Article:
Whakapapa is a taxonomic framework that links all animate and inanimate, known and unknown phenomena in the terrestrial and spiritual worlds. Whakapapa, therefore, binds all things. It maps relationships so that mythology, legend, history, knowledge, Tikanga (custom), philosophies and spiritualities are organised, preserved and transmitted from one generation to the next. “Rāwiri Taonui, ‘Whakapapa – Genealogy – What Is Whakapapa?’, Te Ara – the Encyclopedia of New Zealand, Http://Www.Teara.Govt.Nz/En/Whakapapa-Genealogy/Page-1 (Accessed 3 June 2019).”
 Major J.S Bolton, A History of the Royal New Zealand Army Ordnance Corps (Trentham: RNZAOC, 1992).
 A.J. Polaschek and Medals Research Christchurch, The Complete New Zealand Distinguished Conduct Medal: Being an Account of the New Zealand Recipients of the Distinguished Conduct Medal from the Earliest Times of the South African War to the Present Time, Together with Brief Biographical Notes and Details of Their Entitlement to Other Medals, Orders and Decorations (Medals Research Christchurch, 1983).
 “Dismantling of Buildings at Mt Eden and Reassembling at Narrow Neck,” New Zealand Herald, vol. LXVI, p. 5, 2 February 1929.
 “The Narrow Neck Camp,” New Zealand Herald, vol. LVIII, no. 17815, p. 6, 23 June 1921.
 John J. Storey and J. Halket Millar, March Past: A Review of the First Fifty Years of Burnham Camp (Christchurch, N.Z.: Pegasus Press, 1973, 1974 printing, 1973), Non-fiction.
 “Camp at Burnham,” Star, no. 16298, p. 8, 13 December 1920.
 “NZ P106 Dos Procedure Instructions, Part 1 Static Support Force. Annex F to Chapter 1, Rnzaoc Director of Ordnance Services.”
 “Stockholding for Operationally Deployable Stockholding Units,” NZ Army General Staff, Wellington (1993.).
 L Clifton, Aerodrome Services, ed. Aerodrome Services Branch of the Public Works Department War History (Wellington1947).
 “1 Comp Ord Coy,” Pataka Magazine, February 1979.
 “D-01 Public Works Statement by the Hon. J. G. Coates, Minister of Public Works,” Appendix to the Journals of the House of Representatives, 1 January,” (1925).
 “Great Military Camp,” The Auckland Star, vol. LVI, no. 83, p. 5, 8 April 1925.
 “1st Field Supply Company Standing Operating Procedures, 1st Supply Company Training Wing, Dec “, (1984).
 W.H. Cunningham and C.A.L. Treadwell, Wellington Regiment: N. Z. E. F 1914-1918 (Naval & Military Press, 2003).
 “Defence Re-Organisation,” Manawatu Times, vol. XLII, no. 1808, p. 5, 5 May 1921.
 “H-19 Defence Forces of New Zealand, Report of the General Officer Commanding the Forces from 25th June 1914 to 26th June, 1915.,” “, Appendix to the Journals of the House of Representatives (1915).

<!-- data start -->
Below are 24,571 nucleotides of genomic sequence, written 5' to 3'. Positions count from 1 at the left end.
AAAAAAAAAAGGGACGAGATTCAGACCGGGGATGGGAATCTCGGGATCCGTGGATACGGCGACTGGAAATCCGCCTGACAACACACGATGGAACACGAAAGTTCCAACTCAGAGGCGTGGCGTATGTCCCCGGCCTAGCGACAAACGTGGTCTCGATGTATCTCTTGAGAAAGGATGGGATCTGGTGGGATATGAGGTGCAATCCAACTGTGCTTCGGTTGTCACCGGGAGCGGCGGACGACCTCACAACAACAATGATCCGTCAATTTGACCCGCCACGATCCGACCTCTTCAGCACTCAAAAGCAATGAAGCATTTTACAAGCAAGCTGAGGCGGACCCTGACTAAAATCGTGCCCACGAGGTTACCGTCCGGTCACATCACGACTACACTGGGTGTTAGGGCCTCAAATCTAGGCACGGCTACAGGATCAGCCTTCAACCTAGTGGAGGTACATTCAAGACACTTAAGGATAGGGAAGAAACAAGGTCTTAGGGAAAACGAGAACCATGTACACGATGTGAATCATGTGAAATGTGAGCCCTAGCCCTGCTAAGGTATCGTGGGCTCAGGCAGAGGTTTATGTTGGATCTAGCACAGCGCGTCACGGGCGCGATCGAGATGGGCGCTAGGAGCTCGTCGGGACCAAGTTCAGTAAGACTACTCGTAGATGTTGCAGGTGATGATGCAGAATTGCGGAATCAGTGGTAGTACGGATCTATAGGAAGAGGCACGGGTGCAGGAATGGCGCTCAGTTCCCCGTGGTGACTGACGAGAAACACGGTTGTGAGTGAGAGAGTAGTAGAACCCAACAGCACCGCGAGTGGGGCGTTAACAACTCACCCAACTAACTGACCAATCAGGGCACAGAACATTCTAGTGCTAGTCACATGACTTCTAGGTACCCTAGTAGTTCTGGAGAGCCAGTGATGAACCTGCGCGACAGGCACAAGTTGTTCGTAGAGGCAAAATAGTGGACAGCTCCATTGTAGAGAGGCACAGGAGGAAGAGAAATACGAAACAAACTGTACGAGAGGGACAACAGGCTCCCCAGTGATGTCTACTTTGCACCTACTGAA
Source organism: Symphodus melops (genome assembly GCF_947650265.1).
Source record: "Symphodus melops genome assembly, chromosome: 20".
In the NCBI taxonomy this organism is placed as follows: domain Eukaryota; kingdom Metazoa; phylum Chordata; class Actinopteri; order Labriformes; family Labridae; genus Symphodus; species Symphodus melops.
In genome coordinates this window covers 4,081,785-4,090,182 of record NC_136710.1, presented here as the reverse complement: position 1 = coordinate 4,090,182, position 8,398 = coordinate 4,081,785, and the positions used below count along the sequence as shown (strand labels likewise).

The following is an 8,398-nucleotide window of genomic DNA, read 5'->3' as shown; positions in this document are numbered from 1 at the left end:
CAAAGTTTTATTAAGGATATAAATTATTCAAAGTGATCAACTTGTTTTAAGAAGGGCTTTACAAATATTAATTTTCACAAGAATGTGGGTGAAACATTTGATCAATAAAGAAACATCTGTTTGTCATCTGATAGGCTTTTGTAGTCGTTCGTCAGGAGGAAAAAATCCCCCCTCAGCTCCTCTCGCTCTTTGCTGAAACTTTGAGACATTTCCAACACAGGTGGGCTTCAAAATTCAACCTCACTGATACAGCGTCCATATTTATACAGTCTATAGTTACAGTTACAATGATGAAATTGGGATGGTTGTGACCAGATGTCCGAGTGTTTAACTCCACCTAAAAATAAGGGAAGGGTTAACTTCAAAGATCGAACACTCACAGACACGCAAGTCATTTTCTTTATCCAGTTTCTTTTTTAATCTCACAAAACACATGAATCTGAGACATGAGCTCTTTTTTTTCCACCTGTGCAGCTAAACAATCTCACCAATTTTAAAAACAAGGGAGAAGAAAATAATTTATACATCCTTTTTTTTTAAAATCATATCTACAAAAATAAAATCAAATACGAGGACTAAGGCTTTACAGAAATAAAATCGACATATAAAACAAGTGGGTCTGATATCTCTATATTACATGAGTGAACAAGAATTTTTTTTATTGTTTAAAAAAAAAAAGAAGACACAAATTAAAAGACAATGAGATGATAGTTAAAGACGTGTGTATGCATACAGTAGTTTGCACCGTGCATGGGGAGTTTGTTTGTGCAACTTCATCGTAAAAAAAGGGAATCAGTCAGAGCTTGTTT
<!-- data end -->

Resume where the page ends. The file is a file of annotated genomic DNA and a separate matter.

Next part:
The strength of the NZAOD/NZAOC on 30 June 1920 was 3391, consisting of;
Other ranks, 377
Despite pressure to reduce manning levels, it had not been possible to reduce the NZAOD/NZAOC to a greater extent owing to the large amount of work still required to be carried out in connection with the war. In addition to the ordinary ordnance work in connection with the Territorial Force, the NZAOD/NZAOC was required to;
maintain extra personnel for the handling, storage and accounting of hospital equipment for the hospitals under the Defence Department,
maintain extra personnel for the educational and vocational establishments,
Handle the large quantity of military equipment arriving from overseas.
Until the hospitals were transferred to civil control, and the Vocational Training Branch took over by the Repatriation Department, and the military equipment for the Military Force distributed in accordance with future requirements, NZAOD/NZAOC personnel reductions were unable to be reduced to any great extent without serious risk of incurring inefficiency and loss of stores.
This period would see the NZAOC undergo a change of command and re-designation of appointments to bringing it into line with the current RAOC naming conventions. The Director of Equipment and Ordnance Stores (DEOS) would be renamed and Director of Ordnance Services (DOS) and the position of Chief Ordnance Officer (COO) created. The Division of duties between the DOS and COO was that the DOS would have executive command of the NZAOD/NZAOD with the COO would be the Commanding Officer of the NZAOC and would manage the day the day Administrative functions.
Major T McCristell who had held the position of DEOS since 1916, would become the COO and the position of DOS filled by Lieutenant Colonel H. E. Pilkington, RNZA. Lt Col Pilkington had spent the war filling a variety of Ordnance Positions in the NZEF and Brutish Army including time as the ADOS of 19 Corps and ADOS of the NZEF. McCristell’s tenure as COO would be brief as he would be seconded to the Audi Department, relinquishing the position of COO to Captain T.J King in April 1920.